Now, let’s look at the USD and how it affects global economic growth. The global monetary system functions far better when the dollar is weak or weakening. Global commodities are priced in dollars– if the dollar is falling, it makes purchasing commodities much cheaper, which encourages global trade. A lot of emerging market (EM) economies are rich in natural resources and benefit from a cheaper dollar, not only because of trade, but because EM nations take on a lot of USD-denominated debt. If the dollar is strengthening, it makes it more expensive for EM’s to service their USD debt, which leads to less economic investment. Also, about 40% of global debt is denominated in USD, and again, a cheaper dollar frees up more cash for investment and trade. Because of this, when the dollar is up, global GDP tends to fall and vice versa. In monetary terms, a falling dollar is associated with loose or loosening money conditions, whereas a rising dollar is associated with tight or tightening money conditions. The former can be seen in periods of growth and reflation, while the latter can be seen in periods of contraction or crisis.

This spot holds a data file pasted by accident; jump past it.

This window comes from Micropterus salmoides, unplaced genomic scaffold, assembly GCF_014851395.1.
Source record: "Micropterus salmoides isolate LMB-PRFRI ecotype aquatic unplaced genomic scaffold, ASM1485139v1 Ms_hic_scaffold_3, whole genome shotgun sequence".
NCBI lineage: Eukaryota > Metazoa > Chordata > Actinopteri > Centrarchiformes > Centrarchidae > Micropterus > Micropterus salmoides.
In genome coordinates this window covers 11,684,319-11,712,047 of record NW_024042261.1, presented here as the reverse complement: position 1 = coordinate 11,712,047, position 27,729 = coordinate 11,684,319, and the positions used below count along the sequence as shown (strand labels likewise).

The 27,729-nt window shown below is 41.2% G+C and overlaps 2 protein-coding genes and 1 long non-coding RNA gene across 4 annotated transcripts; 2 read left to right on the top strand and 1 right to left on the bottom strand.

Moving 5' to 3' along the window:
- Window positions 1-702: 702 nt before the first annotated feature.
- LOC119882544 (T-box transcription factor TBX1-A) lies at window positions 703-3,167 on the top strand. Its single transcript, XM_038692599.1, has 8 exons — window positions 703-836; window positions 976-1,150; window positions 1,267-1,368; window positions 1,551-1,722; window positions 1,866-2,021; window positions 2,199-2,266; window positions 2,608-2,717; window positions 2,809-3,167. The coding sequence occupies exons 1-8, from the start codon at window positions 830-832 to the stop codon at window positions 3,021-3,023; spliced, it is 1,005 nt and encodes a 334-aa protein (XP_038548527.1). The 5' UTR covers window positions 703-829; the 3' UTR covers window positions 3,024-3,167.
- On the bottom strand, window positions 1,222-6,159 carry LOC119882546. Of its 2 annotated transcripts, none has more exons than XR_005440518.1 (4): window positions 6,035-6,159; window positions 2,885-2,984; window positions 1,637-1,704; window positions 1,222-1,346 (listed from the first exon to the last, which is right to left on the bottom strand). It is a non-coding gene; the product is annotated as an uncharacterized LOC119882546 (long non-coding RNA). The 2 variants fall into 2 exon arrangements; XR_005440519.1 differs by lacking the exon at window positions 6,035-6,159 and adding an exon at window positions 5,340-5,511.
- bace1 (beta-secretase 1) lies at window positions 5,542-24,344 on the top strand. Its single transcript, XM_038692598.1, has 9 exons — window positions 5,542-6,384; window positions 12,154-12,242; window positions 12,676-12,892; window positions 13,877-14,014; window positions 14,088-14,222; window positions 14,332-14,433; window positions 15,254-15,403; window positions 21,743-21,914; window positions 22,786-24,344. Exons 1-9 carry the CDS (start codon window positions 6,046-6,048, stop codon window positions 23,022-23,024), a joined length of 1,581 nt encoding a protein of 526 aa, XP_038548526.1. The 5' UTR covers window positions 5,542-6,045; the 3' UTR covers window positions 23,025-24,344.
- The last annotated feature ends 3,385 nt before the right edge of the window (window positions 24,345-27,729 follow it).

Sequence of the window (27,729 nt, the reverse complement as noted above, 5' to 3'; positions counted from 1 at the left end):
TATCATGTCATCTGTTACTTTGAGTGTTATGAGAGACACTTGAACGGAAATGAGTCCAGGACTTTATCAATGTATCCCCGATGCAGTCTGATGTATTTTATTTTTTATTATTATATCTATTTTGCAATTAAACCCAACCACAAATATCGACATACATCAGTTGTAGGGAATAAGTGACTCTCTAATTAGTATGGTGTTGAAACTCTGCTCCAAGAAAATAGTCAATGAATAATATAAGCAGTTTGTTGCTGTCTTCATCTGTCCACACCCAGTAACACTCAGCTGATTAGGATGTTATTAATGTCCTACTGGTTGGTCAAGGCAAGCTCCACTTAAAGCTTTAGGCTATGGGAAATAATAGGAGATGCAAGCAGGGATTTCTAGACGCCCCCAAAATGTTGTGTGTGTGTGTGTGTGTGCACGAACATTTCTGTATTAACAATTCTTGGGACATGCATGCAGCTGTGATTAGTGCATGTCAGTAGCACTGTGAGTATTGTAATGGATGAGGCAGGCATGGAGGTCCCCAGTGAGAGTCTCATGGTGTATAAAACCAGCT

If you look below, I have two charts, the Trade Weighted US Dollar Index against a broad basket of major currencies and the Trade Weighted US Dollar Index against Emerging Market currencies. Both indices bottomed in January 2021, proceeding the peak in economic growth. The last move higher in the dollar took place from January 2020 until March 2020. If you look closer at the dollar against EM’s, you can see that the dollar has never broken below the low from January 2020, whereas the dollar index against major currencies has. From a long-term technical perspective, the failure to break below the low (pivot) from January 2020 shows that the bulls are still in control. This is important, because EM’s are so vital to global growth and take on a lot of USD-denominated debt, and therefore are more sensitive (vulnerable) to moves in the dollar. The fact that many EM currencies have not recovered (which you’ll see in a moment) against the USD not only speaks to the global dollar shortage but the reason why economic recovery was never a real possibility. It’s importantote, these are not mutually exclusive ideas— failed economic recovery is a symptom of the global dollar shortage (more on this in an upcoming article).